Debugging in WordPress – Writing Custom PHP Data or Log Messages

WordPress has a configurable debugging system that allows us to display as well as log PHP errors, notices, and warnings. Besides that, sometimes we need to debug the code by writing custom PHP data or messages in a log file.

This is particularly useful during in custom code, theme as well plugin development in WordPress. If something isn’t working as expected then we log inputs, intermediate values, messages, variables etc. and debug further.

Debugging in WordPress

Here, I’m explaining you a bit about WordPress debugging. Further, I’ve written a function to log custom messages or PHP data in the WordPress log file. Also, we aren’t displaying them to visitors or the browser. We are only writing them to a file for inspection.

Debugging in WordPress

WordPress offers five constants for debugging. Out of them, we’re using three PHP constants here. They are WP_DEBUG, WP_DEBUG_LOG, and WP_DEBUG_DISPLAY. Further, all of these three constants are placed in the wp-config.php file. Let us discuss each in context to writing custom data.

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WP_DEBUG

WP_DEBUG is a PHP constant that can enable the “debug” mode throughout WordPress. It’s the first constant you need to set true in the wp-config.php file. If the constant is already there then change “false” to “true” (without parenthesis).

WP_DEBUG_LOG

This is a companion to WP_DEBUG. Further, it causes all errors or your messages to be written to a debug.log log file. WordPress creates this file inside the wp-content directory and write logs there. We will log our custom data along with PHP errors, notices, and warnings in the same file. So you need to set WP_DEBUG_LOG to true in the wp-config.php as well. 

WP_DEBUG_DISPLAY

Setting this constant to true will cause WordPress to display the error on the page in the browser. Further, true is the default value for this constant. That is alright in the development environment but seriously dangerous in the production. So for a live site, the recommended value of WP_DEBUG_DISPLAY is false.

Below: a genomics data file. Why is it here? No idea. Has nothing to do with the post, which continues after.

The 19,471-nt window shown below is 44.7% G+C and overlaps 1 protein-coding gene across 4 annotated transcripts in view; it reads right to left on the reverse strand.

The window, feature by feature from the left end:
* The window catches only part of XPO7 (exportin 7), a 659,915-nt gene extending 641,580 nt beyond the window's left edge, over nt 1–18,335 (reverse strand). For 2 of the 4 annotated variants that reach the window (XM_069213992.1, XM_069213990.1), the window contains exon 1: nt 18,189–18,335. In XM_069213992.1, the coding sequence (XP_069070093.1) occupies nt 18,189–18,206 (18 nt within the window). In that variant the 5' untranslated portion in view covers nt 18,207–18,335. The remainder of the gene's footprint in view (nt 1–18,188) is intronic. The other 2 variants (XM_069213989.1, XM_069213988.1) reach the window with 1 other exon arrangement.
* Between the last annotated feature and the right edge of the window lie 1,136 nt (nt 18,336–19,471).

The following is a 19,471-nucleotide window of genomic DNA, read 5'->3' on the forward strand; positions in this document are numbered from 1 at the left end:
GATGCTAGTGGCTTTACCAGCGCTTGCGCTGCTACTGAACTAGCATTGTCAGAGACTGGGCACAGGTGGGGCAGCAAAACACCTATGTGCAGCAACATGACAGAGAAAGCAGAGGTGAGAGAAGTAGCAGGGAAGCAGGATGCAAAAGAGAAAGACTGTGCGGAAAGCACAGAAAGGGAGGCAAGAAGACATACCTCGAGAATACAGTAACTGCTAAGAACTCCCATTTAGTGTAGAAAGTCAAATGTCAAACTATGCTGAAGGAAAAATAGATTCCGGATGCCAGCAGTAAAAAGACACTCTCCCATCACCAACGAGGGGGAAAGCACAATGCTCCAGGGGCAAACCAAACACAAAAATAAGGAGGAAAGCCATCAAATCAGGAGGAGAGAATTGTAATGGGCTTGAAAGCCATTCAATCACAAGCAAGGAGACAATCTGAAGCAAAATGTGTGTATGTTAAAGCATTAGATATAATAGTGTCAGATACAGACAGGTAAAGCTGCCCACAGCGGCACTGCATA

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Setting WordPress Debugging Constants

Putting all them together, add the following lines of code in the wp-config.php file to enable debugging and logging. If these constants are already present then update their values as given.

Note that if WP_DEBUG is false then neither the logging nor the displaying will work despite its constant’s value. Also, it is better to enable writing in the debug.log only for the production environment. Additionally, once you have fixed the code, set WP_DEBUG back to false.

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Writing Custom PHP Data to debug.log

You can use PHP’s error_log() function in conjunction with WP_DEBUG constant to write custom data or messages. Add the following line of code in your plugin’s file or theme’s functions.php.

And call the function like this below as much as you need:

Also, you would need some string assignment to log a boolean variable as shown in the example below:

So it’s all about debugging in WordPress. Further, we have written custom messages or PHP data to the debug.log. While it’s quite useful to fix the code, it’s also worth mentioning that debugging isn’t to run on a live site.

However, sometimes the code works fine in a local server but fails on the production server. In such cases, you can debug by writing your custom log messages while hiding the same from visitors. Just don’t forget to disable debugging later. Happy coding and debugging!

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